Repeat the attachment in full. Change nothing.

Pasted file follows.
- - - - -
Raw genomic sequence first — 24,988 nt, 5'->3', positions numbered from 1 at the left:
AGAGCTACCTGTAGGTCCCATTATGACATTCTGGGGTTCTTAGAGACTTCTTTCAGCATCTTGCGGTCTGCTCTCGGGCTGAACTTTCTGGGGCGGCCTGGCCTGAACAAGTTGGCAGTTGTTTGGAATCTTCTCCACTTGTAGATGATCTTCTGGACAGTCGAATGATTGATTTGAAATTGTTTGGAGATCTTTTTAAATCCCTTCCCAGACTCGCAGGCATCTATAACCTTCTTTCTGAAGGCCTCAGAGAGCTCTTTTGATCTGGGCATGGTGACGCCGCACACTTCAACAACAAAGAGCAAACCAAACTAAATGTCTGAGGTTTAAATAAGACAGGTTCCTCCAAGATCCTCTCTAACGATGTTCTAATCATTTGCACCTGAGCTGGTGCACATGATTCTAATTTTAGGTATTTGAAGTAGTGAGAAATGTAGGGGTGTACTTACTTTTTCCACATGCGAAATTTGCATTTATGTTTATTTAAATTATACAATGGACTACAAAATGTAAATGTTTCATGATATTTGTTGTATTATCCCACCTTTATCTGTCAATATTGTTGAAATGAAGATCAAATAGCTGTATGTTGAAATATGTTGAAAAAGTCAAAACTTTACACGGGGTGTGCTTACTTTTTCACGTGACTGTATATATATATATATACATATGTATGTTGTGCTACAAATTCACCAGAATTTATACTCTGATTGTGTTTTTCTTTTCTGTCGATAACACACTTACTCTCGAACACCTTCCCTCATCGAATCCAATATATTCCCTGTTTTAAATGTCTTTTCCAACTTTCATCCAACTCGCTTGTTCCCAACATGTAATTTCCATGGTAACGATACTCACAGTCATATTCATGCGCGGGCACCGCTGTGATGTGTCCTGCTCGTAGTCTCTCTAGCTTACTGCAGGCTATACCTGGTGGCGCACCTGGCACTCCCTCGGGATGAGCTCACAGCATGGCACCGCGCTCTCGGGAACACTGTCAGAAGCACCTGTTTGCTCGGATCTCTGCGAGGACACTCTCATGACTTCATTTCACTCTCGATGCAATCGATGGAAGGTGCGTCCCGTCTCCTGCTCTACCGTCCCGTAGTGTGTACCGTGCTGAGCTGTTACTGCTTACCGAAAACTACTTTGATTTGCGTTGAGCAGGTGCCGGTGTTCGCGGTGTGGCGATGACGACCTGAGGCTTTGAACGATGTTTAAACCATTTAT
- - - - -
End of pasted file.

Raw genomic sequence first — 24,988 nt, 5'->3', positions numbered from 1 at the left:
AGAGCTACCTGTAGGTCCCATTATGACATTCTGGGGTTCTTAGAGACTTCTTTCAGCATCTTGCGGTCTGCTCTCGGGCTGAACTTTCTGGGGCGGCCTGGCCTGAACAAGTTGGCAGTTGTTTGGAATCTTCTCCACTTGTAGATGATCTTCTGGACAGTCGAATGATTGATTTGAAATTGTTTGGAGATCTTTTTAAATCCCTTCCCAGACTCGCAGGCATCTATAACCTTCTTTCTGAAGGCCTCAGAGAGCTCTTTTGATCTGGGCATGGTGACGCCGCACACTTCAACAACAAAGAGCAAACCAAACTAAATGTCTGAGGTTTAAATAAGACAGGTTCCTCCAAGATCCTCTCTAACGATGTTCTAATCATTTGCACCTGAGCTGGTGCACATGATTCTAATTTTAGGTATTTGAAGTAGTGAGAAATGTAGGGGTGTACTTACTTTTTCCACATGCGAAATTTGCATTTATGTTTATTTAAATTATACAATGGACTACAAAATGTAAATGTTTCATGATATTTGTTGTATTATCCCACCTTTATCTGTCAATATTGTTGAAATGAAGATCAAATAGCTGTATGTTGAAATATGTTGAAAAAGTCAAAACTTTACACGGGGTGTGCTTACTTTTTCACGTGACTGTATATATATATATATACATATGTATGTTGTGCTACAAATTCACCAGAATTTATACTCTGATTGTGTTTTTCTTTTCTGTCGATAACACACTTACTCTCGAACACCTTCCCTCATCGAATCCAATATATTCCCTGTTTTAAATGTCTTTTCCAACTTTCATCCAACTCGCTTGTTCCCAACATGTAATTTCCATGGTAACGATACTCACAGTCATATTCATGCGCGGGCACCGCTGTGATGTGTCCTGCTCGTAGTCTCTCTAGCTTACTGCAGGCTATACCTGGTGGCGCACCTGGCACTCCCTCGGGATGAGCTCACAGCATGGCACCGCGCTCTCGGGAACACTGTCAGAAGCACCTGTTTGCTCGGATCTCTGCGAGGACACTCTCATGACTTCATTTCACTCTCGATGCAATCGATGGAAGGTGCGTCCCGTCTCCTGCTCTACCGTCCCGTAGTGTGTACCGTGCTGAGCTGTTACTGCTTACCGAAAACTACTTTGATTTGCGTTGAGCAGGTGCCGGTGTTCGCGGTGTGGCGATGACGACCTGAGGCTTTGAACGATGTTTAAACCATTTAT